(2)(0)

Anonymous

And do it before Brexit to ensure you get cheaper (or zero) fees

(0)(0)

Anonymous

Fair point, though a) European PhD fees are typically extremely low anyway (what with you being sort of on your own during the PhD as opposed to a taught degree) and b) not all countries charge higher fees to overseas / non EU students like the UK does, and when they do, it’s usually a few hundred bucks’ difference (can’t speak for all countries of course).

(1)(0)

Alex

No.

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Anonymous

You should ask yourself why you want to do it first and foremost. It isn’t relevant to working as a lawyer, it is relevant to being an academic. Do you want to be an academic?

(0)(0)

Anonymous

No, I just want to have “Dr” as the prefix on my passport.

(11)(0)

Anonymous

Assuming you’re serious: Don’t three years of unpaid and sometimes quite painful work on a piece of research which is going to be read by virtually no one (no hate, it’s the sad truth for most of our theses) seem like an excessive price to pay for two letters? Aren’t you meant to be into the process and at least somewhat inclined to continue on the academic path if you’re willing to spend three years on it?

(0)(0)

Anonymous

I really don’t think there’s any glory in it other than putting “Dr” in front of you name. Confuses the plebs, and gives you a few bonus points with your kids’ teachers.

Even real “doctors” are impressed – I had one tell me “Oh law, that must be really hard”. (And I’m thinking, “Hang on a minute geezer, you’re cutting someone’s belly open and playing with their entrails – dicing with death on a daily basis!? Nah, law is piss compared to that.”) But instead “Yes”, manages to slither its way out of my mouth. 🙂

(3)(0)

Anonymous

me too buddy. 1 year to go!

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Anonymous

You haven’t thought this through. What if after using the new passport there’s a medical emergency on the plane, and the flight attendant seeks you out having noted your prefix – it could be very embarrassing to try to stop a heart attack by explaining the effect of international tax law on U.K. Capital markets.

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Anonymous

Oh boy, I was so looking forward to getting into all those mishaps in the “Doctor…” films. Now you’ve gone and spoilt it for me.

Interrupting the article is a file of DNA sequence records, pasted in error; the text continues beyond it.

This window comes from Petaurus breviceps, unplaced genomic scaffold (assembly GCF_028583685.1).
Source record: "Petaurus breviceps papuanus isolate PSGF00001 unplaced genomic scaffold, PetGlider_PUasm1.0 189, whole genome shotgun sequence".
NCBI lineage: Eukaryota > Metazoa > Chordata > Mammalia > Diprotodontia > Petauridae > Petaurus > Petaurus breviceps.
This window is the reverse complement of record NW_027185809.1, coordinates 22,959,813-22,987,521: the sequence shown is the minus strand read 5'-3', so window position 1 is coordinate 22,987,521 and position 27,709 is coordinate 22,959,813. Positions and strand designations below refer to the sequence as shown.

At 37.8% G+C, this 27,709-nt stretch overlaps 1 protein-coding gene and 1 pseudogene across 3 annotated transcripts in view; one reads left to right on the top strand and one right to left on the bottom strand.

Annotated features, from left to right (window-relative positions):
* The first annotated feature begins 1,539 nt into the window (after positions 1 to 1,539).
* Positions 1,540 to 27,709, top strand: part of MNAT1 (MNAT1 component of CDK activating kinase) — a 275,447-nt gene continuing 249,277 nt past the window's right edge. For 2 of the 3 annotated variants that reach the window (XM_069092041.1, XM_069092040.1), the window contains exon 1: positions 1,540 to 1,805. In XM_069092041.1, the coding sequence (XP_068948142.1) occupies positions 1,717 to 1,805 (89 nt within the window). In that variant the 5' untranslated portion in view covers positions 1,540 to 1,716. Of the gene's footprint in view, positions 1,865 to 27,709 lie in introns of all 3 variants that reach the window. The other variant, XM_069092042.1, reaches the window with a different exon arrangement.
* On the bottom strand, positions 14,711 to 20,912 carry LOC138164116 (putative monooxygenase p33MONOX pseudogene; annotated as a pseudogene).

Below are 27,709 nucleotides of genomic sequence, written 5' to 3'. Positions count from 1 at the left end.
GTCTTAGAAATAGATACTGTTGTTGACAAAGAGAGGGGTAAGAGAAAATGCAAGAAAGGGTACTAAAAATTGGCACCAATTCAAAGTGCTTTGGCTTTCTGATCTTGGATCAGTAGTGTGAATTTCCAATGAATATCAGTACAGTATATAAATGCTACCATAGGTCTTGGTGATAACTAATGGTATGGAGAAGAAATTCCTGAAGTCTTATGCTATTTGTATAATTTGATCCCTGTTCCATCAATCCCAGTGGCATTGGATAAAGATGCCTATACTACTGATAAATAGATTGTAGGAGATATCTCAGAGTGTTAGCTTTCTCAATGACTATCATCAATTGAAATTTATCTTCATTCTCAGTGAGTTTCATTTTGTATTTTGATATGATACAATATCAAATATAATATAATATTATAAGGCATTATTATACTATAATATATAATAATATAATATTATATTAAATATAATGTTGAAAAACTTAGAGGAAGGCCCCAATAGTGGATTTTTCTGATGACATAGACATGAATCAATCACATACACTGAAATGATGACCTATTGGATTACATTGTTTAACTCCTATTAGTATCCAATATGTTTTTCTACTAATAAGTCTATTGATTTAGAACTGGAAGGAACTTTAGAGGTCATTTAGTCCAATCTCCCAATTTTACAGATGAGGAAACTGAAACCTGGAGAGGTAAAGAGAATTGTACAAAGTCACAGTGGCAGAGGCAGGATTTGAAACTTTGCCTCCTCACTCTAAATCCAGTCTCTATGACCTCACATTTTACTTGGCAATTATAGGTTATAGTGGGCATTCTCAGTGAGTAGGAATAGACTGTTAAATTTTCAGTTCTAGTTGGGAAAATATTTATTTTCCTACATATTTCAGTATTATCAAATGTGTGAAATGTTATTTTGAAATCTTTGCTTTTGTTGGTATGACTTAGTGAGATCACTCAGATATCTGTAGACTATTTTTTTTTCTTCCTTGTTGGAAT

(1)(1)

Anonymous

Sounds a bit more like Carry on Dr to me

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Anonymous

‘Doctor in the house’, ‘Doctor at sea’, ‘Doctor in trouble’, ‘Doctor in love’… no ‘Carry on’ there:

https://en.wikipedia.org/wiki/Doctor_%28film_series%29

(0)(0)

Anonymous

Do it part time. Simples.

(5)(2)

Tyrion

Part-time phd whilst working a full time job? Simples? I doubt it. Tbh a phd will add very little your professional career as a solicitor. If you were a youngster and did a BSc and PhD in biochemistry before converting to become an IP solicitor, then I can understand it. But it almost all other cases it will be a massive waste of time, effort and money. I toyed with the idea for a while as I enjoy a specific area of the law, but even then I couldn’t justify it as a solicitor. Even at the bar PhDs aren’t that respected. A masters is a year and a better use of time and resources if you feel you must continue studying. Anything more is not useful and may actually be just as detrimental as not doing anything for 3 years.

(3)(1)

Anonymous

Waste of time if you want to go back to private practice afterwards. At best it won’t be valued and at worst you will be seen as an oddball who has shown insufficient commitment to the firm.

If you want to be an academic, just quit and do that.

(3)(0)

Anonymous

You should know by now that solicitors don’t much like educashion.

(3)(0)

Anonymous

Do a PhD if the topic/endeavour is truly of interest to you. Don’t do it so you can call yourself doctor, or if you’re hoping it’ll help you advance in private practice. Academia is increasingly a terrible place to work, so you’re probably better off in private practice. A PhD is a long distance race that requires focus and stamina. Do it only for the sake of doing it – it’s a nice achievement and, for me, a very good thing to have done.

(2)(0)

Comments are closed.